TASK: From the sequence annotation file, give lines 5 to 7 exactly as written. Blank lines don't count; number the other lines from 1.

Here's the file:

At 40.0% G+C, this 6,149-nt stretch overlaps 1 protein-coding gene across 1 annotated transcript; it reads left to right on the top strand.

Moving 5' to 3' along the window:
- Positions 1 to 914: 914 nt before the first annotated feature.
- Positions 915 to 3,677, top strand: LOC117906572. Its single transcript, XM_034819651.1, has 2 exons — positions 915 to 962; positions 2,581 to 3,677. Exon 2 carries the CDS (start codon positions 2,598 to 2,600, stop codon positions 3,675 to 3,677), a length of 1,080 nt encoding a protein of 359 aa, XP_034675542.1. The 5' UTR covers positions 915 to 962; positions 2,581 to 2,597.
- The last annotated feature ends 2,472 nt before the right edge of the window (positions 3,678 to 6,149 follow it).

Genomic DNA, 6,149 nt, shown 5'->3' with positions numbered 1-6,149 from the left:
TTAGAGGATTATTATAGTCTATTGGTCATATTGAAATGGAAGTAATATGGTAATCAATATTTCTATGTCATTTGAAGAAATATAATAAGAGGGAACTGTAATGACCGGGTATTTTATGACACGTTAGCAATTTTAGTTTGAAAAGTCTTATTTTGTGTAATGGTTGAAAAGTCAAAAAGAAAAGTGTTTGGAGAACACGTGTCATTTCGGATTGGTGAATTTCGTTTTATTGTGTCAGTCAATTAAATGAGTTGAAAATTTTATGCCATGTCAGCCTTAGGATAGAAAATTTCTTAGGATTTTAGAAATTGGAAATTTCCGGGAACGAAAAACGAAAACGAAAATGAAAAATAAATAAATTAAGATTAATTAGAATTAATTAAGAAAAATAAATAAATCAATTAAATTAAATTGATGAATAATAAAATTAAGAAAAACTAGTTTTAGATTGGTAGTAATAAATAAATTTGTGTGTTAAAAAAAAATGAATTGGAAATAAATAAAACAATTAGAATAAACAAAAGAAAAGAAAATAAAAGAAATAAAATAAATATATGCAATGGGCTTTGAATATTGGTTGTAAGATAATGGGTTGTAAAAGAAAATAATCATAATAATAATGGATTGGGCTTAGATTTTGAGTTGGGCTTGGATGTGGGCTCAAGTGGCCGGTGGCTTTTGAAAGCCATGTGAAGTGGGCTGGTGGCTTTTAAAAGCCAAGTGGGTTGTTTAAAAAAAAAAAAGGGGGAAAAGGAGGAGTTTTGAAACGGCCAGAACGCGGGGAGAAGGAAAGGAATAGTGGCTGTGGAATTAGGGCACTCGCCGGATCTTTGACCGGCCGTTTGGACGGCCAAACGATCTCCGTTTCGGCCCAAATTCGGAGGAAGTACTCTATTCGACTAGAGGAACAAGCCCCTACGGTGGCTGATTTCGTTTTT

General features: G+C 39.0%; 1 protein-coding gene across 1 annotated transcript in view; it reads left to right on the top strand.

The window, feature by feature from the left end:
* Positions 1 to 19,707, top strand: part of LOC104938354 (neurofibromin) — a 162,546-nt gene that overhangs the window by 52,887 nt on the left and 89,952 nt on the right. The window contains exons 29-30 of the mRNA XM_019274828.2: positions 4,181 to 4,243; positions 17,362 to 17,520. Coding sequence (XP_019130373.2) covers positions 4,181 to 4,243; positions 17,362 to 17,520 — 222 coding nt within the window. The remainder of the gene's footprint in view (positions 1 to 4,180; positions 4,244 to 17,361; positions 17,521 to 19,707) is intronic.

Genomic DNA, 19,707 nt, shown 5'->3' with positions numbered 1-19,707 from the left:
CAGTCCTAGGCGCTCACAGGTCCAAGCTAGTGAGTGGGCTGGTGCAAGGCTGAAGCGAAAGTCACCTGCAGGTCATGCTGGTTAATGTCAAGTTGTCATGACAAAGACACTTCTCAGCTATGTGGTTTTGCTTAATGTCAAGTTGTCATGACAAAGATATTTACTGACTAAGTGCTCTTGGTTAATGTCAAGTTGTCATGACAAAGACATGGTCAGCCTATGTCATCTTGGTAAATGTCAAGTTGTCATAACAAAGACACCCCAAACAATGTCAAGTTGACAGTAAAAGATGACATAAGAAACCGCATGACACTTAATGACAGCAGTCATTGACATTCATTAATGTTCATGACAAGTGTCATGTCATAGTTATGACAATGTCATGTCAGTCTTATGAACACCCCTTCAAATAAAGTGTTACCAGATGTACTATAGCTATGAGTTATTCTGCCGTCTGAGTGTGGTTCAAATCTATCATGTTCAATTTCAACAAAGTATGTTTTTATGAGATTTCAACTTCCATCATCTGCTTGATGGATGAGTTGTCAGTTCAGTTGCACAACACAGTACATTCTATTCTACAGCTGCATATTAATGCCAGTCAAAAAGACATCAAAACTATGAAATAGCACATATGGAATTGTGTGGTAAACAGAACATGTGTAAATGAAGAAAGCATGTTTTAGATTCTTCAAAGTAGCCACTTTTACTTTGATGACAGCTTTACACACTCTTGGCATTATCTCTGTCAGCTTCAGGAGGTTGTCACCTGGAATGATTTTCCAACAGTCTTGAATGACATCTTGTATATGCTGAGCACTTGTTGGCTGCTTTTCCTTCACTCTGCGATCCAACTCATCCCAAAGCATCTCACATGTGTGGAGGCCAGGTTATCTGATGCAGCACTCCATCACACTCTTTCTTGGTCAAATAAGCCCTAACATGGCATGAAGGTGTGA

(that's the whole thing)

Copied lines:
- The last annotated feature ends 2,472 nt before the right edge of the window (positions 3,678 to 6,149 follow it).

Genomic DNA, 6,149 nt, shown 5'->3' with positions numbered 1-6,149 from the left:
TTAGAGGATTATTATAGTCTATTGGTCATATTGAAATGGAAGTAATATGGTAATCAATATTTCTATGTCATTTGAAGAAATATAATAAGAGGGAACTGTAATGACCGGGTATTTTATGACACGTTAGCAATTTTAGTTTGAAAAGTCTTATTTTGTGTAATGGTTGAAAAGTCAAAAAGAAAAGTGTTTGGAGAACACGTGTCATTTCGGATTGGTGAATTTCGTTTTATTGTGTCAGTCAATTAAATGAGTTGAAAATTTTATGCCATGTCAGCCTTAGGATAGAAAATTTCTTAGGATTTTAGAAATTGGAAATTTCCGGGAACGAAAAACGAAAACGAAAATGAAAAATAAATAAATTAAGATTAATTAGAATTAATTAAGAAAAATAAATAAATCAATTAAATTAAATTGATGAATAATAAAATTAAGAAAAACTAGTTTTAGATTGGTAGTAATAAATAAATTTGTGTGTTAAAAAAAAATGAATTGGAAATAAATAAAACAATTAGAATAAACAAAAGAAAAGAAAATAAAAGAAATAAAATAAATATATGCAATGGGCTTTGAATATTGGTTGTAAGATAATGGGTTGTAAAAGAAAATAATCATAATAATAATGGATTGGGCTTAGATTTTGAGTTGGGCTTGGATGTGGGCTCAAGTGGCCGGTGGCTTTTGAAAGCCATGTGAAGTGGGCTGGTGGCTTTTAAAAGCCAAGTGGGTTGTTTAAAAAAAAAAAAGGGGGAAAAGGAGGAGTTTTGAAACGGCCAGAACGCGGGGAGAAGGAAAGGAATAGTGGCTGTGGAATTAGGGCACTCGCCGGATCTTTGACCGGCCGTTTGGACGGCCAAACGATCTCCGTTTCGGCCCAAATTCGGAGGAAGTACTCTATTCGACTAGAGGAACAAGCCCCTACGGTGGCTGATTTCGTTTTT